Exercise referral schemes to promote physical activity... PH54. This is an extract from the guidance.
The complete guidance is available at guidance.nice.org.uk/ph54 The Public Health Advisory Committee (PHAC) recommends that the following research questions should be addressed. It notes that 'effectiveness' in this context relates not only to the size of the effect, but also to the duration of effect and cost effectiveness. It also takes into account any harmful or negative side effects. All the recommended research should aim to identify differences in effectiveness among groups, based on characteristics such as socioeconomic status, age, gender and ethnicity. The research recommendations do not cover people for whom exercise referral schemes are not recommended (see recommendations 1 and 2).
They assume that exercise referral schemes benefit health by helping people to be more physically active. 5.1 How effective and cost effective are different types of exercise referral scheme? Untitled. What is an Exercise Referral?
An Exercise Referral is a specific and formalised programme whereby a medical professional refers a patient to a fitness programme often based within the community. It is not the same as a ‘recommendation’ to exercise. A formal agreement will exist between the referrer and the exercise project. Usually (though not exclusively) run by local authority leisure centres, they will typically ensure a 12 week supervised programme of physical activity tailored to suit the needs of the referrer and the referred client with a view to improving their state of health.
The principal of referral to exercise was established in the early 90s and since that time a raft of qualifications and competencies have been developed to ensure the safe and effective programming for clients with a range of medical conditions. D.C. doctor’s Rx: A stroll in the park instead of a trip to the pharmacy. Unity Health Care pediatricians Robert Zarr and María Rueda-González walk in Meridian Hill Park.
Zarr created a pioneering database of all 350 or more green spaces in the District with information about safety, access and facilities and integrated it into Unity's electronic health records. (Kate Patterson/The Washington Post) Robert Zarr is walking from his Columbia Heights medical practice toward Meridian Hill Park, talking about what’s going on inside his head. If you could see his brain on an MRI, he says, far more extensive regions would be lighting up than if he were having this same conversation sitting at his desk. Zarr, a pediatrician at Unity Health Care’s Upper Cardozo Health Center, has a special interest in the unseen benefits of getting outside. Zarr mentions obesity, diabetes and mental health disorders as he walks.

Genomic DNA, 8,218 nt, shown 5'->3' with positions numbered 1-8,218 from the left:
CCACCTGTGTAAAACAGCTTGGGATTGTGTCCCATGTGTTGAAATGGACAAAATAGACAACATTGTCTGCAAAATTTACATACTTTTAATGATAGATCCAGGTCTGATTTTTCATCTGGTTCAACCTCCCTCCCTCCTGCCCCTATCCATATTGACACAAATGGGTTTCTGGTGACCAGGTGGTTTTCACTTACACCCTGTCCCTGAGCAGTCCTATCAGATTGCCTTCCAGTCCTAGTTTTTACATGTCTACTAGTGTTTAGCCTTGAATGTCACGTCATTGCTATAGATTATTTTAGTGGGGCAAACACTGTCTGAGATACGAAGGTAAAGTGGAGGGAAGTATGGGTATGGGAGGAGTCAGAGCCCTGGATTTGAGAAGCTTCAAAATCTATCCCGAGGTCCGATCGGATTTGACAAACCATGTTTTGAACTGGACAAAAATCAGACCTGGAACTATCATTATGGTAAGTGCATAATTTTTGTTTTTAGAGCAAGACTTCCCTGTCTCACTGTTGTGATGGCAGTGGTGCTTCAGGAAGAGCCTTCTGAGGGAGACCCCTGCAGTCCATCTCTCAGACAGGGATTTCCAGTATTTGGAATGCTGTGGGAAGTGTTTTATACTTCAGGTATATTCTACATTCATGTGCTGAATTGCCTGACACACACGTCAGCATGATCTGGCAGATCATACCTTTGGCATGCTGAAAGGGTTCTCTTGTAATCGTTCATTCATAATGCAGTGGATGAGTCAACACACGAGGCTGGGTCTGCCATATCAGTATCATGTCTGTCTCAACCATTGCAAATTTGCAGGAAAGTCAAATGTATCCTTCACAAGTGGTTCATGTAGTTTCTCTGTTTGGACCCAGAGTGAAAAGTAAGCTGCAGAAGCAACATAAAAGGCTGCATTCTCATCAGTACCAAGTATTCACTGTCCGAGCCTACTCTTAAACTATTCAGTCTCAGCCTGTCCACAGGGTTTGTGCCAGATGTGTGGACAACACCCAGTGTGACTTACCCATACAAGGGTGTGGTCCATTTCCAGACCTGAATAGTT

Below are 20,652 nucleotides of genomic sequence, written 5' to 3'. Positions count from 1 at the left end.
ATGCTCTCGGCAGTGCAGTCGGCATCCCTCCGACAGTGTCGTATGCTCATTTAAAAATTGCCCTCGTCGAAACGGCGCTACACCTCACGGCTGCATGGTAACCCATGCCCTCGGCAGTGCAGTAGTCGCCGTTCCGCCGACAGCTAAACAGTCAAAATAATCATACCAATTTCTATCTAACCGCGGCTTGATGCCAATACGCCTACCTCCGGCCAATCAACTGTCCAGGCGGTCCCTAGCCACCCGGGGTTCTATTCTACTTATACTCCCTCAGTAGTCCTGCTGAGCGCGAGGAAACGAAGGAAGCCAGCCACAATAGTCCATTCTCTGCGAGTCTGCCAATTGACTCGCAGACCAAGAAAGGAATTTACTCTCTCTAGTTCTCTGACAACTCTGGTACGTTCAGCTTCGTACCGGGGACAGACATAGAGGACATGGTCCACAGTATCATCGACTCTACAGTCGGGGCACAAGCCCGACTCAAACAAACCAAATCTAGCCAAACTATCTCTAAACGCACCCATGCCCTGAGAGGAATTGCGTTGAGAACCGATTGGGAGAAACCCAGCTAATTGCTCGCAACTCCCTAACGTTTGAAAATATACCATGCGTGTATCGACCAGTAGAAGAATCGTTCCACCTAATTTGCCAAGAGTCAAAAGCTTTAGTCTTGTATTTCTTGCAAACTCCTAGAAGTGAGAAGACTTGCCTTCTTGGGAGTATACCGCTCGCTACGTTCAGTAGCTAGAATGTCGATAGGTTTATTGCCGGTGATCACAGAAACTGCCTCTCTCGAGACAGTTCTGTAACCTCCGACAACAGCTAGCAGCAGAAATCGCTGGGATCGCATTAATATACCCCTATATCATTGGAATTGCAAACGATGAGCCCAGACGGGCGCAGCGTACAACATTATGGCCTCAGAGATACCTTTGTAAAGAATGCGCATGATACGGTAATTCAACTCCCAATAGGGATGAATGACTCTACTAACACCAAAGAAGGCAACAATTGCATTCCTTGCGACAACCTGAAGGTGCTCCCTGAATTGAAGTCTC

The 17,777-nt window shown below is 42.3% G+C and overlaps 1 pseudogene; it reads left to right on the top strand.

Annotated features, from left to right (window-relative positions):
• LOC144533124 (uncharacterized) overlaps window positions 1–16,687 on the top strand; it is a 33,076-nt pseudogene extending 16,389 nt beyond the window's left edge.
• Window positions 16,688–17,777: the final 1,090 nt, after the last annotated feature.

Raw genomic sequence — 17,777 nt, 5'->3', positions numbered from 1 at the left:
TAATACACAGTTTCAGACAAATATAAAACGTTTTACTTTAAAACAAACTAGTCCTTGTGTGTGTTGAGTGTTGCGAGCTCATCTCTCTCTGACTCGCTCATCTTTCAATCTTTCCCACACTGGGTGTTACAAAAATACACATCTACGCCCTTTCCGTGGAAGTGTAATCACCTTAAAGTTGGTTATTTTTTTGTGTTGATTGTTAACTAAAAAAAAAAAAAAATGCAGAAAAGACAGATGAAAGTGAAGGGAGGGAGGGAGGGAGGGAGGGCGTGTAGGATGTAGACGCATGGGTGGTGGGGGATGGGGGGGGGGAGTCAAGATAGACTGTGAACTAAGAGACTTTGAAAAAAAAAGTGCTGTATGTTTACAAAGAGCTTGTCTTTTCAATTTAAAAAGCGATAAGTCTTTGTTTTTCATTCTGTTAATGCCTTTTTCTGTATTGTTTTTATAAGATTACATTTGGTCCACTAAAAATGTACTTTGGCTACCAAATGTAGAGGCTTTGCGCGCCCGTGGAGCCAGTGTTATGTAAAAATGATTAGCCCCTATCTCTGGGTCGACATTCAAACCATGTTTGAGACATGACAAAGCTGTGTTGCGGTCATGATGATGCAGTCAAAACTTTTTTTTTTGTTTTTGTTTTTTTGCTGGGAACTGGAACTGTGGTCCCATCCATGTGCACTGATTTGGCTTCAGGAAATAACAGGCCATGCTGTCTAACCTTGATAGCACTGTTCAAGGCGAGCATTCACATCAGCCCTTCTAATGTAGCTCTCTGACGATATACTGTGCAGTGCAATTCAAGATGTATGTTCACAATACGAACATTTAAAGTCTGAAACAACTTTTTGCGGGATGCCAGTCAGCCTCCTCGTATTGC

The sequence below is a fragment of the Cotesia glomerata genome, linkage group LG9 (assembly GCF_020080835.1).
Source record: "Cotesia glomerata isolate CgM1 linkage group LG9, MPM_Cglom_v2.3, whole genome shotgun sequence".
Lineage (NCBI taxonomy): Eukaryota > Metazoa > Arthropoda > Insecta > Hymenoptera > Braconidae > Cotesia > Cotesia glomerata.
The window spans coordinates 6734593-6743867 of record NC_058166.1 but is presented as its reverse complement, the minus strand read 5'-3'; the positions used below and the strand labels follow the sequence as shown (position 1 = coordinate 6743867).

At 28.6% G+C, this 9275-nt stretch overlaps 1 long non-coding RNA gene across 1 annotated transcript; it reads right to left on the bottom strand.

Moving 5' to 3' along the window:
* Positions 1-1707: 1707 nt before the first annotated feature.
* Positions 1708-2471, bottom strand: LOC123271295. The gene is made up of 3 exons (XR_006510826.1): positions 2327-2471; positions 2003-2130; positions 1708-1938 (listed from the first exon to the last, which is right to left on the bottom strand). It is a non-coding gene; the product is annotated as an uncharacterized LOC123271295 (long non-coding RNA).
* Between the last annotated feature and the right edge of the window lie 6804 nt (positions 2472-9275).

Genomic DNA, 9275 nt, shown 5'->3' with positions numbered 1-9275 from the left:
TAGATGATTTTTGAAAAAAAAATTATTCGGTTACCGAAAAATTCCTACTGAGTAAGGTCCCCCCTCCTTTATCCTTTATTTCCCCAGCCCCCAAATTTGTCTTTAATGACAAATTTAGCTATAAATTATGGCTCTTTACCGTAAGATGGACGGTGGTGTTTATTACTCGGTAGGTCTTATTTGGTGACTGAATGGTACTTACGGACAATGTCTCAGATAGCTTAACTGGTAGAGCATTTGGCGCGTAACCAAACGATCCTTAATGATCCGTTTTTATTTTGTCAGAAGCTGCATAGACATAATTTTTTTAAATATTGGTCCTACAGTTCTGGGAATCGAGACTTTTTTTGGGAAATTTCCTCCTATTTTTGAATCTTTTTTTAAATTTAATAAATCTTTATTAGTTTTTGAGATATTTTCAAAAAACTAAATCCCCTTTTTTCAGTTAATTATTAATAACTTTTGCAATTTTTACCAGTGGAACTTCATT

Hence the D.C. parks prescription program. Zarr is taking on a historically intractable challenge, tackled by John F. Healing power of outdoors Go outside. Ukactive. 23,000 Essex residents to be offered support to get active Let's Get Moving, a proven service that supports people to be more physically active, is to be rolled out across West Essex GP surgeries in June, supporting up to 23,000 residents.
Essex County Council and Active Essex have confirmed this dynamic partnership with not-for-profit health body ukactive and physical activity experts to deliver behaviour change support over an initial three year period. This announcement follows the Health Select Committee calls to establish physical activity as a top-tier public health priority and a re-positioning of local authority funding towards projects that aim to create a more active society. Let's Get Moving focuses exclusively on people who are physically inactive and supports them to become healthier, with the added benefit of delivering time and cost savings to existing health services.
-ends- About ukactive. How the UK is lagging behind Europe in health - UK - News - The Independent. Moderate exercise: The UK is ranked 16th compared to the other 27 EU countries, such as Netherlands where as few as 14 per cent do no brisk exercise, and Denmark and Finland, where the proportion is 23 per cent.
Regular sport: On the positive side, the UK is above average for the amount of people regularly exercising or playing sport. The UK placed 12th for regular physical exercise with 10 per cent of us engaging in the activity frequently. Sedentary behaviour: The UK was 10th for the worst sedentary behaviour, with 13 per cent of the UK sat on their rear for over eight and a half hours a day. The BHF has advised that inactivity is contributing to more people suffering from coronary heart disease, costing the UK an estimated £542 million a year. Catherine Kelly, Director of Prevention, Survival and Support at the BHF, said: “Today’s figures are a worrying indication of the overall picture of our nation’s heart health.